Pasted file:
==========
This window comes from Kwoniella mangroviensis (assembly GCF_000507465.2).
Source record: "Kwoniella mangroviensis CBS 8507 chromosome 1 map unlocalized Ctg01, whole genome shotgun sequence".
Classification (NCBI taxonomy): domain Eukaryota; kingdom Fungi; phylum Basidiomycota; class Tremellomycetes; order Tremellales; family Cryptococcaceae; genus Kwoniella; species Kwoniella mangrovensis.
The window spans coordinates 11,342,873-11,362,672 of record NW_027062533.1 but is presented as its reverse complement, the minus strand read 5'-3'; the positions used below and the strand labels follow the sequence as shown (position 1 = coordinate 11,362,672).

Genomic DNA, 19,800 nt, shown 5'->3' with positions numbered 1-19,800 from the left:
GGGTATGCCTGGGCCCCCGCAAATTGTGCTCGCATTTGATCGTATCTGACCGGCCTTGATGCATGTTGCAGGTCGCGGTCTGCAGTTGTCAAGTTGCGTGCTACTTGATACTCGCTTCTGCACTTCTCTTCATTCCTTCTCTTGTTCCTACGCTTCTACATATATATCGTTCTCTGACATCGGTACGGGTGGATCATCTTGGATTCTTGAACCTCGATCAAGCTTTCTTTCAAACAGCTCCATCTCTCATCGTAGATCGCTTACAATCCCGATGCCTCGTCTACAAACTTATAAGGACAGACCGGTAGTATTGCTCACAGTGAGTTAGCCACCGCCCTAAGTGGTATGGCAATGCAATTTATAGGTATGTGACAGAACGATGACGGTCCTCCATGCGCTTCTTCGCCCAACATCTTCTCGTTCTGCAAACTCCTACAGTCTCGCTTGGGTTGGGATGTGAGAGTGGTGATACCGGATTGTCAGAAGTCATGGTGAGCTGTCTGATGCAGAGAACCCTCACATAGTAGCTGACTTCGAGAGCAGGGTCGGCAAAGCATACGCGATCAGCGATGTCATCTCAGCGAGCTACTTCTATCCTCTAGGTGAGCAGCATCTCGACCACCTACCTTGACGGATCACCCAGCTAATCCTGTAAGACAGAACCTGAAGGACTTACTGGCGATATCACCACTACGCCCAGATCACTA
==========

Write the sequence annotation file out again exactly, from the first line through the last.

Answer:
This window comes from Kwoniella mangroviensis (assembly GCF_000507465.2).
Source record: "Kwoniella mangroviensis CBS 8507 chromosome 1 map unlocalized Ctg01, whole genome shotgun sequence".
Classification (NCBI taxonomy): domain Eukaryota; kingdom Fungi; phylum Basidiomycota; class Tremellomycetes; order Tremellales; family Cryptococcaceae; genus Kwoniella; species Kwoniella mangrovensis.
The window spans coordinates 11,342,873-11,362,672 of record NW_027062533.1 but is presented as its reverse complement, the minus strand read 5'-3'; the positions used below and the strand labels follow the sequence as shown (position 1 = coordinate 11,362,672).

Genomic DNA, 19,800 nt, shown 5'->3' with positions numbered 1-19,800 from the left:
GGGTATGCCTGGGCCCCCGCAAATTGTGCTCGCATTTGATCGTATCTGACCGGCCTTGATGCATGTTGCAGGTCGCGGTCTGCAGTTGTCAAGTTGCGTGCTACTTGATACTCGCTTCTGCACTTCTCTTCATTCCTTCTCTTGTTCCTACGCTTCTACATATATATCGTTCTCTGACATCGGTACGGGTGGATCATCTTGGATTCTTGAACCTCGATCAAGCTTTCTTTCAAACAGCTCCATCTCTCATCGTAGATCGCTTACAATCCCGATGCCTCGTCTACAAACTTATAAGGACAGACCGGTAGTATTGCTCACAGTGAGTTAGCCACCGCCCTAAGTGGTATGGCAATGCAATTTATAGGTATGTGACAGAACGATGACGGTCCTCCATGCGCTTCTTCGCCCAACATCTTCTCGTTCTGCAAACTCCTACAGTCTCGCTTGGGTTGGGATGTGAGAGTGGTGATACCGGATTGTCAGAAGTCATGGTGAGCTGTCTGATGCAGAGAACCCTCACATAGTAGCTGACTTCGAGAGCAGGGTCGGCAAAGCATACGCGATCAGCGATGTCATCTCAGCGAGCTACTTCTATCCTCTAGGTGAGCAGCATCTCGACCACCTACCTTGACGGATCACCCAGCTAATCCTGTAAGACAGAACCTGAAGGACTTACTGGCGATATCACCACTACGCCCAGATCACTA